While Toys for Noah really is an original story, I would never have been able to write it without the stories of Mme Rivard, or my memories of growing up in a bilingual household with parents who instilled strong family values into me from the beginning. This play is as much for my family as anyone else.
What was the writing process and challenges involved in putting the script and play together?
The challenging part about writing the script was how incredibly personal it was. If you asked my professor, she would tell you that I had one of the most difficult processes out of anyone, so much so that at one point I feared I wasn’t going to get it done. But like a miracle from above, somehow I was able to find the strength within me.
I ask a lot of very real, personal questions in this play. Questions about faith, parenthood, marriage, and there are even some themes of toxic masculinity. I can’t give too much away, but the story definitely has its difficult twists and turns. But it’s important to emphasize that there is also so much joy within the play. The French “joie de vivre” lives within these pages. This is an ode to anyone out there who grew up French, but it’s told in such a way that it can be relatable to anyone. Especially parents.
Is there a musical score to go with the show?
Gareth Finnigan will be playing the role of the musician and playing live music with his acoustic guitar. For those who show up early, they will be greeted to a nice little prologue in which Gareth will be singing songs that relate to the play as a whole. The musician also underscores several moments throughout the play as well. All of the songs are pre-existing and audience members will quickly recognize hits such as Fleetwood Mac’s Landslide and MGMT’s Kids. However, there is also French folk music involved in the show and it makes for quite a fun time. Gareth does a terrific job singing and playing. There’s a little more to his role, but readers will have to come see the show to find out just what that is.
Is this a one man play and if so how many roles will you play?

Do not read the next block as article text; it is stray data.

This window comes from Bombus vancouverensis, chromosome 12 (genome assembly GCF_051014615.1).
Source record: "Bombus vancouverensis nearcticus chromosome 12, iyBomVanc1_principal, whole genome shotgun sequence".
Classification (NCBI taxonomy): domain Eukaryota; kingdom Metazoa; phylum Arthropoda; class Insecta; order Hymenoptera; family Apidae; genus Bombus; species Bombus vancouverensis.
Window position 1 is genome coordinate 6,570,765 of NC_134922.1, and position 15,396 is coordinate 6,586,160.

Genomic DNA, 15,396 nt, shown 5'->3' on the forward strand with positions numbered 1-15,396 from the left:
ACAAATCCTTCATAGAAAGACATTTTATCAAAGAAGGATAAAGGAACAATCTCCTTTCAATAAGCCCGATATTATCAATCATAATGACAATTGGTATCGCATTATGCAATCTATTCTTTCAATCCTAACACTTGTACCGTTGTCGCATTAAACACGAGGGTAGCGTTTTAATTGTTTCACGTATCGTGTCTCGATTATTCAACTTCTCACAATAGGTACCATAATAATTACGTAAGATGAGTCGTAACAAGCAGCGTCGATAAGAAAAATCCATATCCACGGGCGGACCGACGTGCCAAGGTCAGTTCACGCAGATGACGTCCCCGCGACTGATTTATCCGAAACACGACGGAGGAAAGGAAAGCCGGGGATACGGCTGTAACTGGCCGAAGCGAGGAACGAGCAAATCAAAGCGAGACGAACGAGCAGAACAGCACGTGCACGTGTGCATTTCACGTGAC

Without giving away too much, I play Joe Montferrand, the father of Noah in the play. There are other characters mentioned and involved such as Joe’s wife, his parents, and others, but they are not played by me. That’s all I am able to reveal at the moment.
What is Imagine That! Theatre Collective?
Imagine That! Theatre Collective is a small, independent theatre company that presently only consists of myself as the Artistic Director, and then a range of other artists who join from project to project. It started out when I was still in school and we produced a student production of David French’s Leaving Home which I directed. I was also working on projects with other companies that unfortunately fell through. In the future, I hope to both continue developing original work, as well as directing established plays under the Imagine That! umbrella, but I would also like to partner with other companies like Tall Tale Theatre Co. in hopes of bringing high quality theatrical experiences to the public.
Is there anything you would like to add?
We are currently looking at the possibility of adding a second show to our lineup Friday night, but you’ll have to keep checking our social media pages as well as the Fringe page for confirmation if it does occur.
There are so many diverse acts at this year’s festival. Fringe is a wonderful thing that brings artists of all backgrounds and communities together as one. There is something for everybody to see and enjoy, and I really hope people choose to come out and support local artists. Also be sure to support the businesses that are helping to sponsor this ambitious festival!
PLEASE NOTE: Due to unforeseen circumstances with the planned venue, this production has been cancelled. Please contact Imagine That! Theatre Collective for information on performances being planned for future dates.
For more information about Imagine That! Theatre Collective visit their Facebook page at https://www.facebook.com/imaginethattheatrecollective/